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There've been a few things in the Wilsonian approach to renormalization that made me confused recently.

The partition function of the $\phi^{4}$-theory (in Euclidean signature) is given by

$$\mathcal{Z}\equiv\int[\mathcal{D}\phi]e^{-\frac{1}{\hbar}S[\phi]}, \tag{1}$$

where $S[\phi]$ is the action in Euclidean signature. i.e.

$$S[\phi]=\int d^{D}\mathbf{x}\left[\frac{1}{2}\phi(-\Delta+m^{2})\phi+\frac{\lambda}{4!}\phi^{4}\right]. \tag{2}$$

In the Euclidean momentum space, one can perform the Fourier transform

$$\phi(\mathbf{x})=\int\frac{d^{D}\mathbf{p}}{(2\pi)^{D}}e^{i\mathbf{p}\cdot\mathbf{x}}\hat{\phi}(\mathbf{p}). \tag{3}$$

Then, the action in Euclidean signature can be written as

\begin{equation} S[\phi]=\int d^{D}\mathbf{x}\left[\frac{1}{2}\phi(-\Delta+m^{2})\phi+\frac{\lambda}{4!}\phi^{4}\right] \\ =\frac{1}{2}\int\frac{d^{D}\mathbf{p}}{(2\pi)^{D}}\hat{\phi}(-\mathbf{p})(\mathbf{p}^{2}+m^{2})\hat{\phi}(\mathbf{p})+\frac{\lambda}{4!}\int\frac{d^{D}\mathbf{p}_{1}}{(2\pi)^{D}}\cdots\int\frac{d^{D}\mathbf{p}_{4}}{(2\pi)^{D}}\hat{\phi}(\mathbf{p}_{1})\cdots\hat{\phi}(\mathbf{p}_{4})(2\pi)^{4}\delta(\mathbf{p}_{1}+\cdots+\mathbf{p}_{4}). \tag{4} \end{equation}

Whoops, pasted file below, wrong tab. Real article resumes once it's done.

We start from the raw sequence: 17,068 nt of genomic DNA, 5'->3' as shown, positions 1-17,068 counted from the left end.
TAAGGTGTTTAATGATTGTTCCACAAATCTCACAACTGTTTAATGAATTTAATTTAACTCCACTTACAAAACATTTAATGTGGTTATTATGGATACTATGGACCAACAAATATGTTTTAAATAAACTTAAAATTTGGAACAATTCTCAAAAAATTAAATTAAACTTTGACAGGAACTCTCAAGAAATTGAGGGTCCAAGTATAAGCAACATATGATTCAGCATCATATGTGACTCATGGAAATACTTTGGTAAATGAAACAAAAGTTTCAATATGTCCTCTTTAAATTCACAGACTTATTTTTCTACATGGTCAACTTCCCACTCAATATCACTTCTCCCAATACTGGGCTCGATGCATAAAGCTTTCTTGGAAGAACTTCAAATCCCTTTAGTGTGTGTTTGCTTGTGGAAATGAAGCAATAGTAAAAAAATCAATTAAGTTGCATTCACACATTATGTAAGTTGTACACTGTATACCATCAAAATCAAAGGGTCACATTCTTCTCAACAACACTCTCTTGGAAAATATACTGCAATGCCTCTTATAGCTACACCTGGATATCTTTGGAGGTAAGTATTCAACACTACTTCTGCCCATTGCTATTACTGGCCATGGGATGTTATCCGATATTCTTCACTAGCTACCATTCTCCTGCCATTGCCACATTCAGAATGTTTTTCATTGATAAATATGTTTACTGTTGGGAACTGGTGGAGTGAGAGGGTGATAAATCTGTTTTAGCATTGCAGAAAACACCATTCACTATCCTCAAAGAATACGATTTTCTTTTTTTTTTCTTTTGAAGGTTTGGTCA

Since we are ignorant to the laws of physics in the UV, one must regularize the above functional integral by introducing a UV cut-off $\Lambda$ in the (Euclidean) momentum space. In the position space, introducing such a momentum cut-off means that the field is put on a lattice of size of the scale $L\sim 1/\Lambda$, and one has, instead of (4),